Category Archives: Russian Urban Legends

Mummified man found in Tula Russia

This is an article I found on the web earlier today. In the leadup to my Russian Urban legends, I bring you the first story in this series.

Mummy-Man In Russia!

Dwellers of an apartment building in the city of Tula, central Russia, were horrified to learn of a discovery made in one of the apartments. The mummified body of a tenant was found in a sitting position in the kitchen of his apartment. The tenant had been dead for six years.

One hazy morning a telephone started ringing in an office of Mark Ignashin, an investigator with the prosecutor’s office of Tula’s central district. “This is a duty officer of a district police station. We’ve received a report on a mummified body found in apartment building No 142 on Lenin Street. We’re sending a vehicle to pick you up, Mr. Ignashin,” said the officer and hung up.

No sooner had Ignashin stepped into a typical Khrushchev-era tiny apartment than he became aware of a pungent putrid smell. A mummified body in a plaid shirt was seated at a kitchen table. The brownish parchment-like skin covered the mummy’s dried-up bones. An empty vodka bottle and a glass sat on a dusty table. One of the policemen brought a bunch of newspapers from a living room. All the newspapers dated back to February of 2000.

Valentina Muradova was brought in as a witness to the official search. The woman peered at the mummy for some minutes until she finally recognized her neighbor called Vladimir Ledenev, 68, who vanished without a trace six years ago. According to police records, Ledevev had earlier spent four years in prison for battery. His neighbors told the police that the man had started drinking heavily after his mother passed away ten years ago. Ledenev was frequently seen collecting empty bottles for a living because his pension was pretty small. Eventually, Ledenev disappeared at the beginning of 2000.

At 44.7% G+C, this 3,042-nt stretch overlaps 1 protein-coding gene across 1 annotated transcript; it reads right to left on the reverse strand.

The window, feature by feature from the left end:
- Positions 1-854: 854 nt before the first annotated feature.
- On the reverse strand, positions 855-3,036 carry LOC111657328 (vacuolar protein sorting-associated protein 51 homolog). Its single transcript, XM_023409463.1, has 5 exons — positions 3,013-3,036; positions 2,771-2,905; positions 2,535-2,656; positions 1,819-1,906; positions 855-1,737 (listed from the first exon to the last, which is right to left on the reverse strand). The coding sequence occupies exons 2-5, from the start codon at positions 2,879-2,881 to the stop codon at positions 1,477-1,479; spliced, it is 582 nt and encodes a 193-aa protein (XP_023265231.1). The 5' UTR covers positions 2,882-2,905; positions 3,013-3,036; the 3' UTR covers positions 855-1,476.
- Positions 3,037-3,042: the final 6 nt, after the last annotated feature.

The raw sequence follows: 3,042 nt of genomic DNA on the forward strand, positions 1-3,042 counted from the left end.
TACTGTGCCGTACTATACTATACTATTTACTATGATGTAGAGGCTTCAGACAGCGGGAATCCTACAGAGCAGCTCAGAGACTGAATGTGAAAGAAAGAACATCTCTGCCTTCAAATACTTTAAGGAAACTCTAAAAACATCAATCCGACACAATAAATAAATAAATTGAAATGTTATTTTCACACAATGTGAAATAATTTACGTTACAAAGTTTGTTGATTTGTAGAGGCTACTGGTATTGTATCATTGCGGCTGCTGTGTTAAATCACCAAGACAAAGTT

“We reckoned that he’d moved somewhere else or checked himself into a hospital, he had TB,” said Irina Borodina, one of the neighbors. “Then we thought he’d ended up in prison again though our local policeman knew nothing about Ledenev’s new brushes with the law,” added the neighbor.

“A man just vanished from your house. Has anybody felt anything strange and tried to raise the alarm?” Ivanshin asked the neighbors.

“He was a standoffish kind of man, he rarely talked to us. He kept away from the neighbors most of the time. He was always short on money. People from a real estate agency tried to talk him into swapping his two-room apartment for a smaller place, promising him a handsome bonus for the deal. He just told them to get lost,” said Borodina.

The neighbors told the investigator that quite a few people tried to contact Ledenev for several months following his disappearance. Workers from a housing management office would knock at his door in an attempt to hand over utilities bills; a postman would do the same on the day when pensions were delivered. Ledenev’s son and nephew also tried to see him but to no avail. Then the whole world seemed to forget about Ledenev though he owed several thousand rubles in unpaid bills to a housing management office. It was obvious that the door of Ledenev’s apartment had been locked from the inside at a deadbolt and chain. For some strange reasons, nobody grew suspicious about the circumstance. All those years the lights and a fridge were on in the apartment.

“One of our neighbors, an obese man, died a sudden death a few years ago. Two days later people could feel the smell and soon found out what happened. However, in this case we didn’t smell anything. Maybe there was no smell because he died in winter; the temperatures were very low at the time. Besides, the guy was very thin, he looked like a mummy while still alive.

And you can imagine what kind of smell was usually hanging about that place. Ledenev was an alcoholic, by and large,” said Borodina.

The grisly discovery was made by workers of a housing management office as they were making their rounds in the apartments of those who owed large sums in unpaid utilities bills. According to a spokesperson for the prosecutor’s office, the death of Vladimir Ledenev did not entail any investigation since the police found no evidence indicating that the victim had died a violent death. Likewise, sanitation authorities refused to carry out decontamination of the apartment despite a request filed by a local police station. You have no problem after getting rid of a man who causes this problem, as Josef Stalin used to say.

mummy-man

The mummy was found in the sitting position

Russian Myths

This year has seen a new change come about with many things.